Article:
If you work in content creation, it can mean almost anything: podcasting, music production, video streaming, teaching online courses, or leading group meetings. Regardless of what medium you’re working in, odds are you need a quality microphone.
If you are new to audio equipment it can be hard to know what you’re looking for. Between condenser or dynamic mics, USB or XLR connections, what you need equipment for will be the main decider.
A USB microphone is a great option for a beginner, as most USB mics are easy to use and connect. Whereas, an XLR microphone will require you to use an audio interface to record with.
For this list we’ve found five great microphones, all of which are condenser mics, but three are USB mics and two utilize XLR connectors.
If you stick around after the list, we’ll go into some more specific details about the benefits of each kind of microphone, so that you can make the best decision when you’re ready to buy.
The Blue Yeti is our top-of-the-line USB condenser microphone pick, and you’ll be hard up to find a better USB mic. Every other microphone on this list has a cardioid polar pattern, but the Yeti can be set to a few patterns, so you can use it for almost any recording situation.
This mic also has its own gain control so you can adjust your audio level before it hits your computer, and with a zero latency headphone output, you can monitor yourself right from the microphone.
This XLR option from Marantz is an easily portable microphone that offers studio-grade recording. This is a great investment for those looking to up that vocal recording, whether it’s for podcasting, streaming, or vlogging.
This mic comes with a few accessories to get you going right out of the box; a shock-mount, mini tripod and XLR cable. This microphone aims to capture every sound in full fidelity while minimizing its own noise.
The design is iconic, and the quality is impressive for such an inexpensive option. This microphone is very simple to use, just plug it in and you’re pretty much good to go.
If you’re just looking to sound clearer on video conferences, or trying to start a podcast, it’s beautifully suited to record voices with great clarity. It’s stable on the built-in tripod, and has the ability to tilt up so that you don’t have to crane your neck to speak into it clearly.
This mic has a similar range and sensitivity to the Marantz, but at this price point you also get a wealth of accessories. Since this is an XLR mic, you do need a powered audio interface to use it.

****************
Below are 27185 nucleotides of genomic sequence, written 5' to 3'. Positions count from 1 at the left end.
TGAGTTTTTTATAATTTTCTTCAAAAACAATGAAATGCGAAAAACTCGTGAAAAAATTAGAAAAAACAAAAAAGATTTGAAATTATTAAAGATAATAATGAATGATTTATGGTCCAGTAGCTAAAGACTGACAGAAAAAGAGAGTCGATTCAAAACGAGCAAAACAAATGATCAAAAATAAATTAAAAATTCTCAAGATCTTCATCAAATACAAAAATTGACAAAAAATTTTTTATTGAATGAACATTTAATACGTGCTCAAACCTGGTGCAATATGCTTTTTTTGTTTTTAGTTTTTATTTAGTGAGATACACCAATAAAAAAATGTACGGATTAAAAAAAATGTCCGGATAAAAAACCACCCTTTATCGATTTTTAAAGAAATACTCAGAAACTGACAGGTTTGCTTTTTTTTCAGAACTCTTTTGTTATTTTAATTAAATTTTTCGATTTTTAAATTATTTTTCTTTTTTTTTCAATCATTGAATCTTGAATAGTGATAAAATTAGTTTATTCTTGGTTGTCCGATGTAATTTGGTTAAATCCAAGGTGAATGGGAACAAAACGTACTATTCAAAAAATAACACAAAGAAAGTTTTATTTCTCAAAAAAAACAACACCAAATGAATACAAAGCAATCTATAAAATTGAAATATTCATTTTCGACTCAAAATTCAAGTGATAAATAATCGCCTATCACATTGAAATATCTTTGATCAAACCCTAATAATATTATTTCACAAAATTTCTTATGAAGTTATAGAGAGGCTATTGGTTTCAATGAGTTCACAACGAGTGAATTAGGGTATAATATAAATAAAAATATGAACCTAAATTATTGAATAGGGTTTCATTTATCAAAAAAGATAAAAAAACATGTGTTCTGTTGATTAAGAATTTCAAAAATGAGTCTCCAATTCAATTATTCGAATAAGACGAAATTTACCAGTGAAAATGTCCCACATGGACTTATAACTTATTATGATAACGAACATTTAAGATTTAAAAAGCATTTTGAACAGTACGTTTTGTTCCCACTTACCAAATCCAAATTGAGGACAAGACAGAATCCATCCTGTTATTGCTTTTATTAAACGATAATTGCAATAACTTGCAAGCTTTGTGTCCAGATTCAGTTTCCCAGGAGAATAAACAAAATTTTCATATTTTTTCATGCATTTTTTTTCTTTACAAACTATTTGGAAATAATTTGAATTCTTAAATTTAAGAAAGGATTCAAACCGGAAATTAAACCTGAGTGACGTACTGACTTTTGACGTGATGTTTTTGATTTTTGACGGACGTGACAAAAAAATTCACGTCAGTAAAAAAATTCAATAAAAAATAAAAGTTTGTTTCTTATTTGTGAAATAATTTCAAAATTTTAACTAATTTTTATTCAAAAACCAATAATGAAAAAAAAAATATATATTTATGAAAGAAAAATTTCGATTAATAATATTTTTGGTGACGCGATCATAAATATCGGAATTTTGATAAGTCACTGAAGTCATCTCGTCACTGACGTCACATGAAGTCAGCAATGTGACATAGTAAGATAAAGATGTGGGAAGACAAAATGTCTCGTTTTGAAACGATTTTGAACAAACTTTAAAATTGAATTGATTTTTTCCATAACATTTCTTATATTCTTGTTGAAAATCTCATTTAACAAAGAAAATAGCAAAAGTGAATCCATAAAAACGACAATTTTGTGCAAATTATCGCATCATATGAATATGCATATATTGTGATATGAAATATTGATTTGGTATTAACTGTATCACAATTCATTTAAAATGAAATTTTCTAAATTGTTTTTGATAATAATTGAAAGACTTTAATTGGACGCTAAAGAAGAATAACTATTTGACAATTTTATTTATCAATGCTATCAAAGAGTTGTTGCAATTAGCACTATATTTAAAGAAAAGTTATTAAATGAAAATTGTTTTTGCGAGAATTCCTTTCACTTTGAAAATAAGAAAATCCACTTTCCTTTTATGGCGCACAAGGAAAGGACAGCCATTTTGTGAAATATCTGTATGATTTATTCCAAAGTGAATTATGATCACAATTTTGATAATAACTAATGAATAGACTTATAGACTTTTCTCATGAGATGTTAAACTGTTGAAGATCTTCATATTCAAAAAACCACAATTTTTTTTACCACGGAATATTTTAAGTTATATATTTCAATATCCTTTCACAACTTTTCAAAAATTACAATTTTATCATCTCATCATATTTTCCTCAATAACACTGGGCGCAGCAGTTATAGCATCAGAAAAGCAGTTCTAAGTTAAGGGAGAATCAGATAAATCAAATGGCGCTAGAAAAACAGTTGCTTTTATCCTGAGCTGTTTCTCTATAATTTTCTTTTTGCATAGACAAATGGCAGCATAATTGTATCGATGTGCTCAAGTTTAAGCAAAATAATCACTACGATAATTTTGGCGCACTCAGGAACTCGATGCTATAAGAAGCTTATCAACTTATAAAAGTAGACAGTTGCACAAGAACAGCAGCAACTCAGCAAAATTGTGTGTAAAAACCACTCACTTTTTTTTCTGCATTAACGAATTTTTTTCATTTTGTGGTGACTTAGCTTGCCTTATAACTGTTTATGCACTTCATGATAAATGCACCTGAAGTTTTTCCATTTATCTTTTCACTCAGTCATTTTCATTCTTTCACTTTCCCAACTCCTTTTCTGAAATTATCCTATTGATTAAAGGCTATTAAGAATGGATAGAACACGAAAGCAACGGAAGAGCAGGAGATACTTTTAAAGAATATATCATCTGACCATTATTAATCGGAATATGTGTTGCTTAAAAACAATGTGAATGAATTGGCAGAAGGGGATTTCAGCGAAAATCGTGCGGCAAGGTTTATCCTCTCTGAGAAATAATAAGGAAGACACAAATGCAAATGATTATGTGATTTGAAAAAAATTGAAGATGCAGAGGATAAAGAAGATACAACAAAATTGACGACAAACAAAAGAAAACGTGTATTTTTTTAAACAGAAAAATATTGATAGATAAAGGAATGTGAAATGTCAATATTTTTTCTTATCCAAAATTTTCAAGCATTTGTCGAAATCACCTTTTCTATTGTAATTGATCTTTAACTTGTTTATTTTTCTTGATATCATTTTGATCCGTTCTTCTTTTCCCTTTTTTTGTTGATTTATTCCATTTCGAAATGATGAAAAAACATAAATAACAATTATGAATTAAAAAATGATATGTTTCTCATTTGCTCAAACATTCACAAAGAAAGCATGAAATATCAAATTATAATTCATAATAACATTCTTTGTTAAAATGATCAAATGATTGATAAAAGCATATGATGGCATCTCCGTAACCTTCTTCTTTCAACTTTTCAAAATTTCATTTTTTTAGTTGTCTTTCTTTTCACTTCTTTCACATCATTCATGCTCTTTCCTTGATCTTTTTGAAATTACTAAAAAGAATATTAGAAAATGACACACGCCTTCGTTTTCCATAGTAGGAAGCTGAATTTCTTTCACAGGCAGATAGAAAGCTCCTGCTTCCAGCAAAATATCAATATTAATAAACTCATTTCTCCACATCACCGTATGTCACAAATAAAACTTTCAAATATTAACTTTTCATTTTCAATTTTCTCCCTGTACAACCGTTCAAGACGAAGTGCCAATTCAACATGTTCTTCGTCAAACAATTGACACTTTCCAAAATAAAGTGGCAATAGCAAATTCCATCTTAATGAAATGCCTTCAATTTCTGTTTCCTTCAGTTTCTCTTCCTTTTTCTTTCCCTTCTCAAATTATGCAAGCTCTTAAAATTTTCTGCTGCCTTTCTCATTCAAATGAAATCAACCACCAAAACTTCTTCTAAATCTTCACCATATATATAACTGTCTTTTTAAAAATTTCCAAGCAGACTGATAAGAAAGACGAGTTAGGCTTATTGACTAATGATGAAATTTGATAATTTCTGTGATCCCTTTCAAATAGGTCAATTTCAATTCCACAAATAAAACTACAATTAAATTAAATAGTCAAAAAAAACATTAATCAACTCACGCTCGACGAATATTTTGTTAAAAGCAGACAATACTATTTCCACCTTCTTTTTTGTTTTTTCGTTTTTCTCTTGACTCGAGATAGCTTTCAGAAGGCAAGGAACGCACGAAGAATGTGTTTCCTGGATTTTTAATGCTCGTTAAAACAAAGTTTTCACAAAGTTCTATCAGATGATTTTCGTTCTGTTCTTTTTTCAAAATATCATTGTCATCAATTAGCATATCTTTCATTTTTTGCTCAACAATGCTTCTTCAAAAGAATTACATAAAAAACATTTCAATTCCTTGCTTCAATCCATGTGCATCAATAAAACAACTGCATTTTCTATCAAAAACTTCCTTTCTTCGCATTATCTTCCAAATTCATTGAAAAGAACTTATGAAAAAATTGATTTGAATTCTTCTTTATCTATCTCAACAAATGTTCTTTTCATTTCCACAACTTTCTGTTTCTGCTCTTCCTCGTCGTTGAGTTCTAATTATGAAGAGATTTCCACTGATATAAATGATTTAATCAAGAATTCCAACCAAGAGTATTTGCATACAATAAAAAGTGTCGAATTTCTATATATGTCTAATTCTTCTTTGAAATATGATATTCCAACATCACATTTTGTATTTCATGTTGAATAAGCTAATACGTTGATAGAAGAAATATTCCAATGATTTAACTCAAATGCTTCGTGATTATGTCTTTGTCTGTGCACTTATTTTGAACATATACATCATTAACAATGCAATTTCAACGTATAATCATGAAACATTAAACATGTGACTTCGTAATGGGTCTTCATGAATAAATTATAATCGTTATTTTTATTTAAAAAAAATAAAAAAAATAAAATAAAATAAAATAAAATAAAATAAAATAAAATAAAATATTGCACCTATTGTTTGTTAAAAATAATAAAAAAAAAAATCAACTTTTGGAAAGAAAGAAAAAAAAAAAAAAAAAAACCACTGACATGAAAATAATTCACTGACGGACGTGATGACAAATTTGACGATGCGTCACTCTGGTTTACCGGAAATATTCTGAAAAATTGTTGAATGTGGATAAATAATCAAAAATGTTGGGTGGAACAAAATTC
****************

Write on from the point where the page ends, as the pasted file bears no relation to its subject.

The durable scissor arm can get your mic positioned however you need, and the shock mount will help keep your audio clean. Using the included pop filter or windscreen should also help you adapt to most recording situations.
If you are looking for a more traditional alternative for a low-cost USB mic, Fifine is a good option without compromising the quality of your recordings. It’s designed to work easily with Mac and PC operating systems; all you have to do is you can simply plug in and start recording right away.
This mic comes with a small tripod base, but it also comes with a standard mic mount so you can put it on almost any boom arm.
A condenser microphone needs to be powered to work, and so the main difference between the two is where they get their Phantom Power. A USB microphone is designed to take Phantom Power through the USB (and send your audio back), whereas an XLR will need to be connected to an audio interface that acts as both the power source, and the device through which you send the audio signals back to your computer.
The benefits of a USB microphone is a simple setup that works very well for basic audio recording. This variety is a solid option for streaming, voice recording or a podcast. A USB mic allows you to connect directly to a computer or other device and do any additional audio work with software.
Using an XLR microphone requires an audio interface, but gives you much more control over your audio recording. For example, if you’re recording a podcast with multiple microphones, or you want to record vocals and instruments, you’ll want an XLR mic. Being able to control the audio levels at the audio interface takes away a lot of sound equalizing headaches later on.
Ultimately, choosing between a USB or an XLR microphone really depends on the content you’re creating. As we’ve seen with the Blue Yeti, a USB, while more basic in terms of connection, doesn’t mean that you’re losing quality in performance. XLR simply provides more control over your audio mixing and raw audio input.